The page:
Christians celebrate Easter with painted eggs and images of bunny rabbits.  Some believe that the dyeing of Easter eggs pre-dates Christianity.  Eggs are a universal symbol of creation.  Many ancient pagans taught that the universe burst forth from a cosmic egg in a process very similar to the Big Bang.  It is believed that before industrialization hens would produce an overabundance of eggs this time of year.  Our ancestors would find creative ways of using this surplus rather than throwing them away.
Rabbits are notorious for their romantic prowess.  As the Spring Equinox falls in the middle of their breeding season, bunnies are a natural symbol for this time of the year. The Jewish celebration of Passover is redolent with seasonal symbolism:  the egg, the bitter herbs and the lamb shank are rooted in a culture that once lived very close to the land and to the cycles of Mother Earth.

Today in Mexico, at Chichen Itza, the Return of the Sun Serpent occurs on the northern balustrade of the Mayan pyramid called El Castillo.

In Japan, today is a traditional time to visit the graves of loved ones and to honor the ancestors.  The home is cleaned to make it fit to receive new blessings.  Resolutions are made such as adopting new habits and starting new projects.

For all people, both pagan and non-pagan, both ancient and modern, the Spring Equinox is a time to celebrate the return of vitality and fertility to the land.  The snows are melting.  Snowbirds are returning north.  Bare trees are putting forth green shoots.  Pollen dusts our windshields.  The world is reborn.  Some say that Florida has no seasons but when you step outside today, pay attention to which flowers are blooming.  There are subtle signs in the wind and in the angle of sunlight that summer is coming.  If nothing else, you’re probably still missing that extra hour of sleep from when we turned the clocks forward.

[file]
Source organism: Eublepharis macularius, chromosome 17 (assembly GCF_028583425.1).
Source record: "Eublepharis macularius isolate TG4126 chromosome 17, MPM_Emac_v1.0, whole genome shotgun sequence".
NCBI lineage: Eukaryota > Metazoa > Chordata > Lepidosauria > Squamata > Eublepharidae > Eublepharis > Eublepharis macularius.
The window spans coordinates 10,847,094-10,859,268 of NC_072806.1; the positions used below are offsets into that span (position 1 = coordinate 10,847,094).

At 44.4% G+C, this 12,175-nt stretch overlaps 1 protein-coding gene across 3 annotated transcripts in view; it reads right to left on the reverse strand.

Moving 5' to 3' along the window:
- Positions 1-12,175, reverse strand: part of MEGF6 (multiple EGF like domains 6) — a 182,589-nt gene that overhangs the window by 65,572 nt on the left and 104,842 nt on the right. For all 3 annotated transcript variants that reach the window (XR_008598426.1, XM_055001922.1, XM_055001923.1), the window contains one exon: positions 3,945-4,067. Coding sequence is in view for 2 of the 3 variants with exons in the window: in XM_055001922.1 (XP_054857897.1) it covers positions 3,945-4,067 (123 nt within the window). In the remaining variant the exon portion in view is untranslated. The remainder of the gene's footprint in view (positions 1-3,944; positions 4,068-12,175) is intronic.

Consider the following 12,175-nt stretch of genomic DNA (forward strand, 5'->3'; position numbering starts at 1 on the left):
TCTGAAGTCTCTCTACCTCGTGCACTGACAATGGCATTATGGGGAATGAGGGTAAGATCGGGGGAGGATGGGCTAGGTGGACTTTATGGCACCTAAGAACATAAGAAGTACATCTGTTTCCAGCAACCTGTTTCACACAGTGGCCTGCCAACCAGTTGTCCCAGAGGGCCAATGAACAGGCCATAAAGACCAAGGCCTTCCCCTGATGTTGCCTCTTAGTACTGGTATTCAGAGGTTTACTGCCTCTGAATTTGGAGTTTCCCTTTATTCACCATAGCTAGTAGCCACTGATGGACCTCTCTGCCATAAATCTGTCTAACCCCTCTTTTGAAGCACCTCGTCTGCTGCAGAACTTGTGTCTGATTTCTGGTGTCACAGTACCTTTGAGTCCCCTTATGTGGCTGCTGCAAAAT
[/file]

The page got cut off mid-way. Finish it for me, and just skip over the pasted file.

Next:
As pagans, we seek to restore our intimate relationship to the natural world.  We take this time to celebrate nature’s power to renew all things.  It is a time to plant the seeds of that which we would see grow in our lives.  It is also a time to reflect upon balance.  Life cannot exist in complete light or in utter darkness.  Today, darkness and light are in perfect balance and it is upon that balance that all things are renewed.

The Palm Beach Pagans are going to perform a ceremony in celebration of the Spring Equinox. Please visit with Jim and Dayan during the coffee social to find out more about  what we have planned for this afternoon.  At 1 o’clock we will be gathering outside, just behind this sanctuary, to celebrate.  We hope that you stay and join us in our circle or observe from the sidelines.

Let us welcome the growth of new blessings into our lives, both for ourselves, for our community and for our world.  Let us find rebirth in this time of renewal and may we ever walk in balance between the darkness and the light.